(Click on the above diagram to see a full resolution version.)
This diagram illustrates the main components of the HUT spectrograph,
which is the part of the instrument that breaks incoming ultraviolet
light into its component wavelengths for analysis. The spectrograph is
of the "Rowland circle" variety, named after the famous Hopkins
physicist Henry Rowland. The spectrograph is
housed in a stainless steel casing and is held in position at the prime
focus of the telescope by three Invar spider arms and a support ring.
A converging beam of light from the primary mirror approaches from the
right of the figure and comes to focus precisely at the entrance slit
wheel. This rotating wheel is used alternatively to seal the spectrograph
from the outside world or to place various openings (called
apertures) in position to allow light in. A curved diffraction grating
is used to create the spectrum, which is focussed onto the detector.
This portion of the instrument actually intensifies the UV light,
and then uses an array of light-sensing diodes (known as a Reticon)
to sense and record the spectrum electronically for analysis.
for a photograph of the spectrograph as it appeared during the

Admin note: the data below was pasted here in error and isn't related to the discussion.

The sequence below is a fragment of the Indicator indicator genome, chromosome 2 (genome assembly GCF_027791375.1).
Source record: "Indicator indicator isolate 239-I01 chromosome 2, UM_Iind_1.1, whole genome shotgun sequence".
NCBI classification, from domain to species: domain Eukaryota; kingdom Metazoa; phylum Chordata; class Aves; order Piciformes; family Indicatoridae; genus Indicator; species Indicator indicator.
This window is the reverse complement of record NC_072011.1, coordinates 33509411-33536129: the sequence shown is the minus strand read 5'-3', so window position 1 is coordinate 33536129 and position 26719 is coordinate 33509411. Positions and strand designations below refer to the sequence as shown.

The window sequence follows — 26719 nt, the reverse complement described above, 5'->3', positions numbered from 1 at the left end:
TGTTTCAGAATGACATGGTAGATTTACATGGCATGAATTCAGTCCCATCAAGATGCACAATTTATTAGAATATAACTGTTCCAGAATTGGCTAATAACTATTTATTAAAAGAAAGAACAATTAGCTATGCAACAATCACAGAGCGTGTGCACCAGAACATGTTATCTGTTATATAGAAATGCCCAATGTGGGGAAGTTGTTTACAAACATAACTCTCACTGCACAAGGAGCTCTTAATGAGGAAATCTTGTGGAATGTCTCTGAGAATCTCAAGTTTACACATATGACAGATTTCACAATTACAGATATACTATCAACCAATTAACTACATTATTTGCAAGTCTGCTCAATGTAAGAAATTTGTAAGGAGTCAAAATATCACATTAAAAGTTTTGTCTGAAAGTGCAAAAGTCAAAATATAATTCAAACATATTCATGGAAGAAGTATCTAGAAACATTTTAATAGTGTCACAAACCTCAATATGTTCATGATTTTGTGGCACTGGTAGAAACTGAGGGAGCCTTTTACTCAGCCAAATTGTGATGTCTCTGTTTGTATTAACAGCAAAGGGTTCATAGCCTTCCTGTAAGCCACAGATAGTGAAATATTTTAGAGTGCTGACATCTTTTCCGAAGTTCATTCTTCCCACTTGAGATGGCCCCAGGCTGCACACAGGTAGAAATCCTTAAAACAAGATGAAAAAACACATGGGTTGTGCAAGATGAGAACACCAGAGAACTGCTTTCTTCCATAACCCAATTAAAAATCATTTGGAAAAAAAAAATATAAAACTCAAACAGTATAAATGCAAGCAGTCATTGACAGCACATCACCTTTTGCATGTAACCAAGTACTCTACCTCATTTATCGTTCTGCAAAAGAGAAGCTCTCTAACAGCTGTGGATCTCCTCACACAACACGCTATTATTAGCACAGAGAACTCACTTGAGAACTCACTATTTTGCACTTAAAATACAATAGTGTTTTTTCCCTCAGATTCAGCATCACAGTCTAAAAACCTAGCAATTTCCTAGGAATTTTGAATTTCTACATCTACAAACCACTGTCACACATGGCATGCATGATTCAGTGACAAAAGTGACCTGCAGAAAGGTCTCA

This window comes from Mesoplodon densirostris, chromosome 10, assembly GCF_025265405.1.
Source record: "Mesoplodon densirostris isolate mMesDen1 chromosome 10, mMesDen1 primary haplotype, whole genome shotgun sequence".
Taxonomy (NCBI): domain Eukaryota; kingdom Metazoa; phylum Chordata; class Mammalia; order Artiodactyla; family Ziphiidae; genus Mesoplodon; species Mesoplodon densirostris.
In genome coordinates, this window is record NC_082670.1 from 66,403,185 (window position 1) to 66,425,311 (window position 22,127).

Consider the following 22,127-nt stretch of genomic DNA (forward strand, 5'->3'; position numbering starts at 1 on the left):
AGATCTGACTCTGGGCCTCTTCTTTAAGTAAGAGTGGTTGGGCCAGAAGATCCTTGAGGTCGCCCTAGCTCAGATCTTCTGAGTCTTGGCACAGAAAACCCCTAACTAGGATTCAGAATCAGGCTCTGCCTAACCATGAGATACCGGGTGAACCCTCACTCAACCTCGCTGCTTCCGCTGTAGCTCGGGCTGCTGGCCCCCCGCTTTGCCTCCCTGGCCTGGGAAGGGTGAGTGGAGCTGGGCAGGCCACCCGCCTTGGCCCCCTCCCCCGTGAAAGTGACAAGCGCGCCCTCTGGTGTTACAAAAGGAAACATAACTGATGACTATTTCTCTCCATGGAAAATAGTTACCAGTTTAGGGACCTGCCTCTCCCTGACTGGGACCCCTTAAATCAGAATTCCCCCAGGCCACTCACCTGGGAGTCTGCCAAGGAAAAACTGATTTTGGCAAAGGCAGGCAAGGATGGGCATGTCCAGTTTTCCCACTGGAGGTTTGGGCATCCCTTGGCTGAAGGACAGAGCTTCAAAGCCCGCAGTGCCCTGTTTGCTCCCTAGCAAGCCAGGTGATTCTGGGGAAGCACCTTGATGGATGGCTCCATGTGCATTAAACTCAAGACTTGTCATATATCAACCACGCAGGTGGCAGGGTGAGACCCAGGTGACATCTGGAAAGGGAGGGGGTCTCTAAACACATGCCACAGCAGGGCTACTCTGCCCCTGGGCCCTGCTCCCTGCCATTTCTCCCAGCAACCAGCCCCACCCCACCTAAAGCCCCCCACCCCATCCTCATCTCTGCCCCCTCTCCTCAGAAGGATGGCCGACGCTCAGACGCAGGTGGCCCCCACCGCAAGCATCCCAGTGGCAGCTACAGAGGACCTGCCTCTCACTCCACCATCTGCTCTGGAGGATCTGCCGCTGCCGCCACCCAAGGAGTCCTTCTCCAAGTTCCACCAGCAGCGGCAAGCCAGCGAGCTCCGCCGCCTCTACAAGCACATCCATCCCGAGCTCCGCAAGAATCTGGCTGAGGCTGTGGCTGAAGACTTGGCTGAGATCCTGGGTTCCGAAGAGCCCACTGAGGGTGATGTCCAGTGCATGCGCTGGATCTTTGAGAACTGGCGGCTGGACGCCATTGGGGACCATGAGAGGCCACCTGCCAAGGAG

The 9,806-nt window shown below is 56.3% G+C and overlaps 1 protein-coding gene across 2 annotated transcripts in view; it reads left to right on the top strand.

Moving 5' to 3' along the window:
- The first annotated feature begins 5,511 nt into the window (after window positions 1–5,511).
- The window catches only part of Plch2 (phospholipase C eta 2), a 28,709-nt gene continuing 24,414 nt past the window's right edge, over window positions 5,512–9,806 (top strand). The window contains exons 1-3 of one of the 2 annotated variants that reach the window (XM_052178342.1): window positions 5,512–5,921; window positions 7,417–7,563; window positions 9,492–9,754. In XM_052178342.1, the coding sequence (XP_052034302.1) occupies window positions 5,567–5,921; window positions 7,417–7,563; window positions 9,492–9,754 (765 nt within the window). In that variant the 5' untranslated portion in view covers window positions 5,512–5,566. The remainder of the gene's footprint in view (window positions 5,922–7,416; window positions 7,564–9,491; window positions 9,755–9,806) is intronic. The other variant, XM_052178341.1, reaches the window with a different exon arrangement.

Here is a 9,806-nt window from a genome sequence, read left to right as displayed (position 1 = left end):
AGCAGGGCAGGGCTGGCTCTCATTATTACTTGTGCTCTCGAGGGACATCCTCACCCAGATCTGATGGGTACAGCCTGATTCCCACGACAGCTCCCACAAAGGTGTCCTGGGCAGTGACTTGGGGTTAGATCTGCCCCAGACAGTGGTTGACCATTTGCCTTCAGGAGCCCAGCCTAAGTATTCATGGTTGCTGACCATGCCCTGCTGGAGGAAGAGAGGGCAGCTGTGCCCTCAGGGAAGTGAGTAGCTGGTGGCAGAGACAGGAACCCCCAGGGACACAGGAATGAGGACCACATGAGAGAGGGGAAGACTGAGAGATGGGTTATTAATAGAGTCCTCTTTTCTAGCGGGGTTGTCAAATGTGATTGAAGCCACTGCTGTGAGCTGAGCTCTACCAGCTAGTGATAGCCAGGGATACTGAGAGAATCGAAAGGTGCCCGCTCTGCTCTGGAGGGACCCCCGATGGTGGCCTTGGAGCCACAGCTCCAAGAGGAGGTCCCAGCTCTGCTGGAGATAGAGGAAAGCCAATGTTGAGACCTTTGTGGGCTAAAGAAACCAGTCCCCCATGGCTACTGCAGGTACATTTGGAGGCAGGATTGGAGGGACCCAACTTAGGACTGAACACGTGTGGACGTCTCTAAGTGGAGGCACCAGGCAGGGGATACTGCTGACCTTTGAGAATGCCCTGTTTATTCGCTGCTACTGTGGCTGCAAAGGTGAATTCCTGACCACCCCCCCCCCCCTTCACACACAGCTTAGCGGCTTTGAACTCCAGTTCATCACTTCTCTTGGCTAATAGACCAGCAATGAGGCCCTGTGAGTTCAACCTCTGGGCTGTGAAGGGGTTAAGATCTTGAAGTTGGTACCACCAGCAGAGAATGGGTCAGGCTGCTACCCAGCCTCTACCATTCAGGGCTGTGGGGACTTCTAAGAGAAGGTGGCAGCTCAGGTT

construction of the telescope.
The materials used to coat the optical surfaces inside the
spectrograph are what provide the ultraviolet sensitivity of the
instrument. However, these coatings also present a tricky technical
challenge: they must be kept in vacuum or they lose
their ultraviolet sensitivity! During construction these components
were kept briefly in a "dry nitrogen" atmosphere, but after insertion
into the completed spectrograph, the slit wheel was rotated into a
"closed" position and "vacuum pumps" (see diagram above) were turned on
to remove the air from inside. The spectrograph had to remain this
way during the entire assembly and testing phase of the telescope,
during transport from Baltimore to Kennedy Space Center, and even
during its voyage into space! Only then could the commands be sent
to turn the slit wheel and open the spectrograph to the near-vacuum